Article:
The best advice I got before starting agility was to always have fun.

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It won't help if they are an agility champion if they do not train the way you want to or can't embrace the way you want to train.


I'm with you on that.

My daughter recently went on a training day with one of the most successful handlers of recent years here and was rather disappointed since her attitude was "my way is best" regardless of whether it suited individual dogs or handlers.

Patently there is no one way that is best and the rest inferior since top handlers don't all train or handle the same way. If one way was superior for everyone, surely they would all use it.


And success in competition doesn't necessarily mean that person is a good teacher. Teaching is a skill apart. It's important not to be blinded by fame.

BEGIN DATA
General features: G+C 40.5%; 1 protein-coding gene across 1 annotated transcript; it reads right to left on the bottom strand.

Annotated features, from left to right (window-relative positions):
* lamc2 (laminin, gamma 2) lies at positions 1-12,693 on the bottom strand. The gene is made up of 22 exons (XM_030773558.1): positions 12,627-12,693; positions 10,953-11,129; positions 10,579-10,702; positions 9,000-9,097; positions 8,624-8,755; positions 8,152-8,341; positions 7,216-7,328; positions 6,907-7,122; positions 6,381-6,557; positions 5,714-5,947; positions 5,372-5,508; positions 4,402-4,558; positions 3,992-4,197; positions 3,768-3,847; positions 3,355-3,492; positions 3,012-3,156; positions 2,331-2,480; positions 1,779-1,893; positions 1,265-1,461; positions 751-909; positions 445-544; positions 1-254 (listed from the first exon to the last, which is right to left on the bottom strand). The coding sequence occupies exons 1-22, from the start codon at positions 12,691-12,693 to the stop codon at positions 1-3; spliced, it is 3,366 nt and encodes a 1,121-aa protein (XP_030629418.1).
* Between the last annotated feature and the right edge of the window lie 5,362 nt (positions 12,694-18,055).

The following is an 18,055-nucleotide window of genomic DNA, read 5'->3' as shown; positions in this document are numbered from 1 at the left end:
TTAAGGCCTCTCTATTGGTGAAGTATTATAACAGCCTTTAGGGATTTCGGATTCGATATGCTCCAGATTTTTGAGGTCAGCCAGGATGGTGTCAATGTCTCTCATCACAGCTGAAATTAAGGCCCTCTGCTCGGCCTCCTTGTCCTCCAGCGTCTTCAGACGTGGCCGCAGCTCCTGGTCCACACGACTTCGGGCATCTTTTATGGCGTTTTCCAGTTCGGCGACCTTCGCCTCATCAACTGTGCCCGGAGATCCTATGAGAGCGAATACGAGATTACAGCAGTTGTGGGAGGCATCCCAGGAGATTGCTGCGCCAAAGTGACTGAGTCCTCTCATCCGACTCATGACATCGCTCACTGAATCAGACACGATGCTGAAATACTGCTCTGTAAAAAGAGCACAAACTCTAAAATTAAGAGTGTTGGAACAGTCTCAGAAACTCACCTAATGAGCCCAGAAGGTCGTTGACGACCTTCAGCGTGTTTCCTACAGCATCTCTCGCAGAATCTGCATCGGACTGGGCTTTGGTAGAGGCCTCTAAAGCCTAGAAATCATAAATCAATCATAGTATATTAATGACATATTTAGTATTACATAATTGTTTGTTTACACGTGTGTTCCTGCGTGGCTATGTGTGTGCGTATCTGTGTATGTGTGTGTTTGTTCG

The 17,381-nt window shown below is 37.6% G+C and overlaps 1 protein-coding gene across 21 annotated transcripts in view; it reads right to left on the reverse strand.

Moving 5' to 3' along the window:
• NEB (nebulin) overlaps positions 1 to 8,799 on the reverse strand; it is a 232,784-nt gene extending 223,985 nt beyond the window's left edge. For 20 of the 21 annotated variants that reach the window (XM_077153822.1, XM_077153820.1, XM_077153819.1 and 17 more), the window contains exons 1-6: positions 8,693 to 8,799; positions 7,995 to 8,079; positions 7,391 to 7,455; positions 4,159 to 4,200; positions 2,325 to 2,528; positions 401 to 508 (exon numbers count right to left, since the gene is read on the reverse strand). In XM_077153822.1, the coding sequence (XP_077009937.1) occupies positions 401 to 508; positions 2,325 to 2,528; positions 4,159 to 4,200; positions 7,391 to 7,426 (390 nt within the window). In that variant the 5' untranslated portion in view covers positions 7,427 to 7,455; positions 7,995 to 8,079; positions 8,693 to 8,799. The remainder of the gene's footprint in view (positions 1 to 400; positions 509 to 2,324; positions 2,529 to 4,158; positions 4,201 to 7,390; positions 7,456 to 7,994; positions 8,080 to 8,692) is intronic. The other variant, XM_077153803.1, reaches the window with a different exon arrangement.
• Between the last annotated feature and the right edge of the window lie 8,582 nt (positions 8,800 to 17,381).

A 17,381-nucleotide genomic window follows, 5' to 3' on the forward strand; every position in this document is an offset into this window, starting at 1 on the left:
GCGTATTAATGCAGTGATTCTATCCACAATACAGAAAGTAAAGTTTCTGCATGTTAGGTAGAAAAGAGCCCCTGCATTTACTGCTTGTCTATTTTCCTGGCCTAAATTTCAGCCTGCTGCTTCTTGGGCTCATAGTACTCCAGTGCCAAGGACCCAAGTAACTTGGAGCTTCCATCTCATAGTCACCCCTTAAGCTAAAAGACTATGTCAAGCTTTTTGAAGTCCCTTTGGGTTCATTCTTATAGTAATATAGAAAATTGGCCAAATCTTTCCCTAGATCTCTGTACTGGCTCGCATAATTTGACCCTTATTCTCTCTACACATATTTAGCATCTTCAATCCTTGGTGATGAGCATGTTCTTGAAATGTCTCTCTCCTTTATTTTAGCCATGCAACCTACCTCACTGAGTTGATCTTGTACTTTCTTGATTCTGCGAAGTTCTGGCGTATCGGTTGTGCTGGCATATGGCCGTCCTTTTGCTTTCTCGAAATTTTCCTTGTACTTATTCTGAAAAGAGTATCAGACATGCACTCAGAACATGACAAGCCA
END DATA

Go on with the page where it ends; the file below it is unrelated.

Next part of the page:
As an example, a friend of mine has had great success over many years. Her husband has been reasonably successful - top level but not as consistent or determined. She always says that she is the better handler but he is the better teacher, and she's right.


Not having run BCs isn't necessarily a disadvantage. My favourite trainer of the moment has been at the top here for a long time with a lurcher, Pharaoh Hound, small mongrel and in the last few years kelpies. The only time he runs BCs is if he has to run his wife's dogs. Since all BCs aren't the same, I'd rather have someone who has learned to be flexible in approach rather than someone who has only ever run high drive BCs.